New Huskies coach gets 5-year deal
SEATTLE -- Tyrone Willingham opened a box and found a golden whistle, a gift from Washington president Mark Emmert and athletic director Todd Turner. He slipped it around his neck and blew a shrill chirp.
Just like that, Willingham was back to work.
"I thought the first order of business should be to test it, just to make sure it was as true as I knew it would be," Willingham explained Monday in his first remarks as Washington's new coach.
Two weeks ago, Willingham was fired after going 21-15 in three seasons at Notre Dame -- the first full-time Fighting Irish coach in 70 years who was not allowed to finish his first contract.
A few hours before Willingham was introduced at Washington, New England Patriots offensive coordinator Charlie Weis officially replaced him at Notre Dame.
Washington plays host to Notre Dame on Sept. 24. Willingham and the Fighting Irish beat Washington 38-3 this season.
"Am I aware Notre Dame is on the schedule?" Willingham asked, breaking into a playful smile."I am, but that will not be the focus. With the years of experience I have in this game, I know the most important game is the next game. We open with Air Force."
Willingham agreed to a five-year deal worth $1.43 million in guaranteed annual salary, with $600,000 in incentives that could boost it to $2 million annually. His base pay is $425,000.
The Huskies believe Willingham can restore the school's sagging football program to national prominence and clean up a mess left by an ugly divorce with former coach Rick Neuheisel, who was fired in July 2003 for gambling on NCAA basketball.
Washington is coming off a 1-10 season under Keith Gilbertson, the worst record in school history. Willingham is the Huskies' third coach in four years.
"It's about time we had a clean start," safety C.J. Wallace said."I came in with coach Neuheisel, and I really wanted to play for him. Then that happened, and coach Gilbertson happened. I think this could be a chance to be the right one."
Emmert and Turner praised Willingham for his integrity and reputation for discipline, saying it was important to find a coach whose teams succeed academically and fit within the university's overall mission.
His ties to the West Coast helped, too. Willingham was 44-36-1 with a Rose Bowl appearance at Stanford from 1995-01.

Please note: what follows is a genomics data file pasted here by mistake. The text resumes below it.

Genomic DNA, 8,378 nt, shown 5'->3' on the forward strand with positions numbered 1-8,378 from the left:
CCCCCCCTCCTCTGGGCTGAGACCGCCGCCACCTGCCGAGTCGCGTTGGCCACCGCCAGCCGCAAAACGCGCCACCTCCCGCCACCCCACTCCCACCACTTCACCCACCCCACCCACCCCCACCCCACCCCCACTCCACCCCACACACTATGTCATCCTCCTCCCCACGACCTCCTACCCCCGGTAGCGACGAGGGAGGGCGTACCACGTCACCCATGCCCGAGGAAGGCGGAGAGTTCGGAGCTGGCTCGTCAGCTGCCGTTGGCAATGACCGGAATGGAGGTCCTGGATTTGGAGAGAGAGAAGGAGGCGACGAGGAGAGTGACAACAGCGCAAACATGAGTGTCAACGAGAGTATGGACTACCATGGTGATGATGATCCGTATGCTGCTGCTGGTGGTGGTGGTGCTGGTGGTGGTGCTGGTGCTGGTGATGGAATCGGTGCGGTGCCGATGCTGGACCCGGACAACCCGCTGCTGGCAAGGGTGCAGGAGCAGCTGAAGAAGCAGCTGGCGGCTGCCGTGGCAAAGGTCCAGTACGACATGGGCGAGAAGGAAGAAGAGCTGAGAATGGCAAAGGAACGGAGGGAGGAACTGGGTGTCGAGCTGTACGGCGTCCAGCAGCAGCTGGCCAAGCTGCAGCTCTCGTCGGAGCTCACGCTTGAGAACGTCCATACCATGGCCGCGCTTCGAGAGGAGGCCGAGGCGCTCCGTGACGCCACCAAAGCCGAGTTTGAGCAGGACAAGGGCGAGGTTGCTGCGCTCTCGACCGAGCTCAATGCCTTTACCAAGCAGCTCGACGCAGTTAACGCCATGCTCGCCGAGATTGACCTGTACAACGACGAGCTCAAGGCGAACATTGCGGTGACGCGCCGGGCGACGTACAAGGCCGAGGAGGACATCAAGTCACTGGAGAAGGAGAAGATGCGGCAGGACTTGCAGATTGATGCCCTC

"It's time for the University of Washington to return to being the 'Dawgs,"' said Willingham, who recalled the Huskies always playing tough and wearing down his Stanford squads."As I understand it, that is a vicious animal."
Willingham's been in the news frequently in recent weeks. His firing at Notre Dame raised questions about whether he was given enough time to succeed and drew criticism from the Black Coaches Association.
He was one of only five black head coaches in Division I-A last season. That number dropped to two after Tony Samuel was fired at New Mexico State, Fitz Hill resigned at San Jose State and Willingham was let go.
"We as individuals should be proud of our ethnic backgrounds, whether you're Italian or African-American," Willingham said."I am proud to be African-American, but we want to get to the point where it's not the focus, where you can be judged on the body of work."
Washington becomes the only Division I-A school with black head coaches in the two major sports. Men's basketball coach Lorenzo Romar is in his third season leading the Huskies.
"Tyrone Willingham is an outstanding individual, in terms of the way he carries himself both in public and behind closed doors," BCA president Stan Wilcox said."You couldn't find a better gentleman of character and respect within the football coaching community."
When Gilbertson announced his plans to step down last month after two seasons, Willingham's name immediately topped the list of potential candidates drawn up by Emmert and Turner.
Just one problem: at the time, Willingham was still Notre Dame's coach. Then came his surprising ouster by Irish athletic director Kevin White on Nov. 30, and the Washington brass made a run at Willingham.
"When Tyrone became available a few weeks ago, we were absolutely stunned and elated," Emmert said.
Turner said Willingham was the only person offered the job.
Emmert and Turner hope to make the Huskies a national football power again, and Emmert has a blueprint to follow. As chancellor at LSU, he hired Nick Saban from Michigan State and shared the national title last season.
"Coach Willingham is always going to make us proud, someone who will represent the university with great dignity," Emmert said. ``If football is the front porch of the university, then our front porch just got a whole lot better."
Copyright 2004 by The Associated Press